8/03/2006 8:32am, #11
I think the debate of "What is a fundamental? What is a basic?" is an interesting one, and I have been giving it a lot of thought lately. But when it is being posed by a white belt whose training consists of Jiu-Jitsu Unleashed and subfighter.com, I become less concerned about the philosophical nature of the question and more about how you are becoming a catch wrestler by gooning around with some buddies and trying to "hook" each other.
Still, while I was writing my list of questions, I was wondering why I consider these skills to be basic and fundamental. Is it because someone said so? Is it because I have preconceived ideas? Is it just because they are what I learned first? Does it have to do with how common they are? Common to who: the trained or untrained? Can something uncommon still be basic? Does it have to do with how many people can easily learn and do it? What if it is "simple" but people still have trouble with it? Are different techniques "basic" for different reasons?
Sadly, I don't have any deep, soul-searching answers to these Mysteries of Life.
But I do know that if I take two people, and I work one through my list of skills, and I have the other just do a bunch of recently popularized submissions, the prior will outperform the latter. He will handle himself better in more diverse positions and improvise better when in new or unknown situations. He will also find himself in better positions to do any of the submissions should I start teaching those too.
Maybe I should feel guilty for not being able to answer WHY on a metaphysical level, but actual experience will show that what I say to do just works better.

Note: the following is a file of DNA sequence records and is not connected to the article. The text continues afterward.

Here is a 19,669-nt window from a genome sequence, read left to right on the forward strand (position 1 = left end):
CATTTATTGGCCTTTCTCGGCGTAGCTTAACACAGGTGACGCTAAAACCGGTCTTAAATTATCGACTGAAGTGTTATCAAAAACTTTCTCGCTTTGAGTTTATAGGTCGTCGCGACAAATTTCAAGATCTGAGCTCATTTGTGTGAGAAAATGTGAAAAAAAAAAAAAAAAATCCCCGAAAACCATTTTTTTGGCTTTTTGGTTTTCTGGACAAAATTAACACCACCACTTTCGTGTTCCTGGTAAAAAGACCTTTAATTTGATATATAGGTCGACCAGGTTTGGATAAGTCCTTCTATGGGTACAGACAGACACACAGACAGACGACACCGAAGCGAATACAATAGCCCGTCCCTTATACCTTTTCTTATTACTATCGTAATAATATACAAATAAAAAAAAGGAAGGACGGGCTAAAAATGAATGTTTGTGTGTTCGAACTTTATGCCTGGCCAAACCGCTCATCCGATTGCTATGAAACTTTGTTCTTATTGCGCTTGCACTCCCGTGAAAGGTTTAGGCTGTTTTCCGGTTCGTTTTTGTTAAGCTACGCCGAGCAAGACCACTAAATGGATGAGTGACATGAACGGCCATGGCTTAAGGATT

Last edited by Aesopian; 8/03/2006 8:36am at .
8/03/2006 8:43am, #12
Why? Because you don't really ingest the principles of BJJ unless you actualize the basics.
In this case, I would think one would always surrender superior position with the inevitabl'e results.
The point of experience is the key, as you already pointed out.
8/03/2006 9:48am, #13
Submit, submit, submit!!!!!!!! That was how my training began. It was not until after I knew a bunch of "cool" submissions that I realized I could not submit anyone who had even a basic understanding of grappling mechanics.
Point being, as has been stated by others here, you can apply a tight arm triangle from side mount on a compliant or mildly resisting opponent, BUT, other than that, you're lost. Think of it as a road map with the starting point "A" being you in your opponents guard and the ending point "ZZ" being the perfect arm triangle from side control. All of the "basics" as well as some not so basics fill in the gaps between "A" and "ZZ". Against an experienced grappler you will never make it to "ZZ" unless you know exactly how to control him, and yourself, to get there. Also, knowledge of the map, i.e., a firm understanding of positions and transition from major and minor positions, will often show side routes or alternate submission opppotunities depending on how your opponent reacts to your movement (position/transition).
The basics, i.e., answering Aeso's initial questions will greatly assist you in mapping out your game and making your game more effective.
8/03/2006 12:42pm, #14
This may go without saying but if the Gracies had never improvised or otherwise developed an "unorthidox" style, the world would be poorer for it, BUT as they say you need to know the rules before you can break them and that's why it is important to have all the nuts and bolts before you can build your giant grappling robot of doom.
8/03/2006 12:45pm, #15Originally Posted by MrMcFuShut the hell up and train.